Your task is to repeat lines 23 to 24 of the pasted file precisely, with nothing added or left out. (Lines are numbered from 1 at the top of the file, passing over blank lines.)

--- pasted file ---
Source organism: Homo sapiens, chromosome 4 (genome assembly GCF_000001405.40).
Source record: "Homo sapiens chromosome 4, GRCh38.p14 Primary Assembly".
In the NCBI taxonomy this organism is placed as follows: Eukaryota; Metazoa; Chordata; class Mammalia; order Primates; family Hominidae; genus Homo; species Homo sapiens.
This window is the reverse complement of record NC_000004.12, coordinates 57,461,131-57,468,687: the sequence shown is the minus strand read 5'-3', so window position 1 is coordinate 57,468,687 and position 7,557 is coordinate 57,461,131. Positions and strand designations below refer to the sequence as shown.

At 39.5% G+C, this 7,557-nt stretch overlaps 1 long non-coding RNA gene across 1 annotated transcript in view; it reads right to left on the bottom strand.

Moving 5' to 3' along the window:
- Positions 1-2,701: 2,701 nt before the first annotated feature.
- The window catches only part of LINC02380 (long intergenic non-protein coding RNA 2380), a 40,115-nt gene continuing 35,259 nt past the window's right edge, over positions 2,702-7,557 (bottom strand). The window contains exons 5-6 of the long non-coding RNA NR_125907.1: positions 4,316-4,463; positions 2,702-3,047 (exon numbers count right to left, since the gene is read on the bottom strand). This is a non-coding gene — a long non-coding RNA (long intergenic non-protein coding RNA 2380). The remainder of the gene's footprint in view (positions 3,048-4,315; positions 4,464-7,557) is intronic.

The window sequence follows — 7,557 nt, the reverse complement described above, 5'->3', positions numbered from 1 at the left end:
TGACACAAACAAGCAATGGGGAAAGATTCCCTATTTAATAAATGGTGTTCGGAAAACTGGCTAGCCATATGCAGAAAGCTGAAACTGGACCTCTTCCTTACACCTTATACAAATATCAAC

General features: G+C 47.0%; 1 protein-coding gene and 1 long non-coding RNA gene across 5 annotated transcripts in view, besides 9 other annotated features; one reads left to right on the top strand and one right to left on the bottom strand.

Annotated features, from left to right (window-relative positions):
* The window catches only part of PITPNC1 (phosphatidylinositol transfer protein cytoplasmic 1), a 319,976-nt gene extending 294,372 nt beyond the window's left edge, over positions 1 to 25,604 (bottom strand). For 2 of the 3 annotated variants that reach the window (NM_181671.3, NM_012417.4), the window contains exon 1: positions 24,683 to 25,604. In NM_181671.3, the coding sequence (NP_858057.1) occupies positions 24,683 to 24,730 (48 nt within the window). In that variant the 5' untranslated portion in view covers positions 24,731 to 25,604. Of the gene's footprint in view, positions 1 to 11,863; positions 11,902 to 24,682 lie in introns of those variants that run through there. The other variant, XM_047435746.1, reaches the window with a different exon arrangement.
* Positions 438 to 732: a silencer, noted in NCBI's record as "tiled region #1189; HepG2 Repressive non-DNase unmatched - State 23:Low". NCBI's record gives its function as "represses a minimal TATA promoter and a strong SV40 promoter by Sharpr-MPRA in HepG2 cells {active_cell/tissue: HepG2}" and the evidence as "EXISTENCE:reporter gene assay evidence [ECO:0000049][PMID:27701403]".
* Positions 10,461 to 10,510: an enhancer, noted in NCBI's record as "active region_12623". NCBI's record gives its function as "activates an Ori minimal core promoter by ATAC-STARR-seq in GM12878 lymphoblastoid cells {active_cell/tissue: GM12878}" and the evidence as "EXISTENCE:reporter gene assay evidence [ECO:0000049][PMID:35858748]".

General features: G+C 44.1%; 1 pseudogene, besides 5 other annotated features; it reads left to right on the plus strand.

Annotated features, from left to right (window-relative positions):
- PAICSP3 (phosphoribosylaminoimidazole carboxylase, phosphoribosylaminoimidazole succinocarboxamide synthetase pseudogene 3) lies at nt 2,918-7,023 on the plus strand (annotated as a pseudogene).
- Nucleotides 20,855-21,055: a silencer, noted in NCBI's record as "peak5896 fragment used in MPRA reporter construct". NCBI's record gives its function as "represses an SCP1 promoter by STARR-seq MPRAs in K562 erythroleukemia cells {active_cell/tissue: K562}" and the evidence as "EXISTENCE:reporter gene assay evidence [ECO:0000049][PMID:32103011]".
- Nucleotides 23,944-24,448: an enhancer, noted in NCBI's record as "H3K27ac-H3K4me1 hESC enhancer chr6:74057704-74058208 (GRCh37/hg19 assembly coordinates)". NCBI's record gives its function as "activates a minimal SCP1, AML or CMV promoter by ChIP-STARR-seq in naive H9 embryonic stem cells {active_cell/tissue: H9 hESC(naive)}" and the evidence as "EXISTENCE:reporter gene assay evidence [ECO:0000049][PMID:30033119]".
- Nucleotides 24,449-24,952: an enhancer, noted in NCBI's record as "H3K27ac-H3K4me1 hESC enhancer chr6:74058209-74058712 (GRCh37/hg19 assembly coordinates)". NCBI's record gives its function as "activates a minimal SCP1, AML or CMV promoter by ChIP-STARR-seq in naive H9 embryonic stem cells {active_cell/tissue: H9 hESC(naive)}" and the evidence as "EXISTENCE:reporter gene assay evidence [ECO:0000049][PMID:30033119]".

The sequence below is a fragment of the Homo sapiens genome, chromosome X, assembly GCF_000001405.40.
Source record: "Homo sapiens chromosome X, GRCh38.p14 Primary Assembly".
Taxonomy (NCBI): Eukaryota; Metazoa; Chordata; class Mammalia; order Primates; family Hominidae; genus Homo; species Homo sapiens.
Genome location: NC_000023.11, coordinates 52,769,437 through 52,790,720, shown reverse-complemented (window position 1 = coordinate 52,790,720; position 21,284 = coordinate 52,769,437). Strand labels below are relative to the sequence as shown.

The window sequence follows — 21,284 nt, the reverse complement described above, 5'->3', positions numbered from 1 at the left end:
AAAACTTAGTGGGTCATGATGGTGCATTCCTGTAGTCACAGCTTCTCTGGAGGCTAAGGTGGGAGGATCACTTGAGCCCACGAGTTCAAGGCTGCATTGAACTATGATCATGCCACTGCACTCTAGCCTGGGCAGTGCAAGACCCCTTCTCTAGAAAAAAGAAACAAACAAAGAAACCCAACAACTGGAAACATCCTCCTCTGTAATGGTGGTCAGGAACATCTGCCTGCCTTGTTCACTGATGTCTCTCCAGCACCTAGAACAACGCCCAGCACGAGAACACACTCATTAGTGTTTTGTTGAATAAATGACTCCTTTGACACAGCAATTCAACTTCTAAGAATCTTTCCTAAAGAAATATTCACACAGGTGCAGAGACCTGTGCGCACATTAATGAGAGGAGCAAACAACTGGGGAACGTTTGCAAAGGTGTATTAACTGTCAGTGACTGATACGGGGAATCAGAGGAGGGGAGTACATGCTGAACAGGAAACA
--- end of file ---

Source record: "Homo sapiens chromosome X, GRCh38.p14 Primary Assembly".
Taxonomy (NCBI): Eukaryota; Metazoa; Chordata; class Mammalia; order Primates; family Hominidae; genus Homo; species Homo sapiens.